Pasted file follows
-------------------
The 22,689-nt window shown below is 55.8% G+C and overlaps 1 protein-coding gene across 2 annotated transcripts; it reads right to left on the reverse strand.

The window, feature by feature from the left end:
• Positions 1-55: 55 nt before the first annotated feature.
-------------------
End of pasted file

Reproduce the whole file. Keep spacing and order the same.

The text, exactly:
The 22,689-nt window shown below is 55.8% G+C and overlaps 1 protein-coding gene across 2 annotated transcripts; it reads right to left on the reverse strand.

The window, feature by feature from the left end:
• Positions 1-55: 55 nt before the first annotated feature.